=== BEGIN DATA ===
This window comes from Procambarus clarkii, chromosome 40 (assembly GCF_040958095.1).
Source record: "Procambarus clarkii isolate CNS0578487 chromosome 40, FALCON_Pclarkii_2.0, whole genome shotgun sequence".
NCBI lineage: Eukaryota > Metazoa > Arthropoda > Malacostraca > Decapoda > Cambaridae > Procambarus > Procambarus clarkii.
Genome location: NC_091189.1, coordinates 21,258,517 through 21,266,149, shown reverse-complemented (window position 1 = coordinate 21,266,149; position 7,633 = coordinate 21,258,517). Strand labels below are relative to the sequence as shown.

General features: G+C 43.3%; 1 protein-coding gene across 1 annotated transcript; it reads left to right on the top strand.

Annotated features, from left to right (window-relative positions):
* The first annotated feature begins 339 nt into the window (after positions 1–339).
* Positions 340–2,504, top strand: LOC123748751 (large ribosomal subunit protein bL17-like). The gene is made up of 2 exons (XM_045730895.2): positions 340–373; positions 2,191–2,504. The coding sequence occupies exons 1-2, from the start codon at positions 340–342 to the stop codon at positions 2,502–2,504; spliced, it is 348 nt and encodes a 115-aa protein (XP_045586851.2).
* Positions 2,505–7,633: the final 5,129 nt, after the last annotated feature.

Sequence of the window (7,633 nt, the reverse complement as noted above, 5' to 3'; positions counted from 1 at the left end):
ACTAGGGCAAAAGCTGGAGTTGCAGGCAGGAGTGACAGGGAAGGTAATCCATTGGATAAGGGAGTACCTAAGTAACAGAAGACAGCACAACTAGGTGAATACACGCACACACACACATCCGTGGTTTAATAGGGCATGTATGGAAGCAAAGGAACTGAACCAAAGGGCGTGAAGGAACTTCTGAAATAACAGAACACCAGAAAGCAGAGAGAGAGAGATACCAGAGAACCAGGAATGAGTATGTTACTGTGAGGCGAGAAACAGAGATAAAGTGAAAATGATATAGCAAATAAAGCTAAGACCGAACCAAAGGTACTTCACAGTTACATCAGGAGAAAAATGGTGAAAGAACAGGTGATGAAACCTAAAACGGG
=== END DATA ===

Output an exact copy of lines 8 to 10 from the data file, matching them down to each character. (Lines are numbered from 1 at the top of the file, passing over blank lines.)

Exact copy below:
* Positions 340–2,504, top strand: LOC123748751 (large ribosomal subunit protein bL17-like). The gene is made up of 2 exons (XM_045730895.2): positions 340–373; positions 2,191–2,504. The coding sequence occupies exons 1-2, from the start codon at positions 340–342 to the stop codon at positions 2,502–2,504; spliced, it is 348 nt and encodes a 115-aa protein (XP_045586851.2).
* Positions 2,505–7,633: the final 5,129 nt, after the last annotated feature.

Sequence of the window (7,633 nt, the reverse complement as noted above, 5' to 3'; positions counted from 1 at the left end):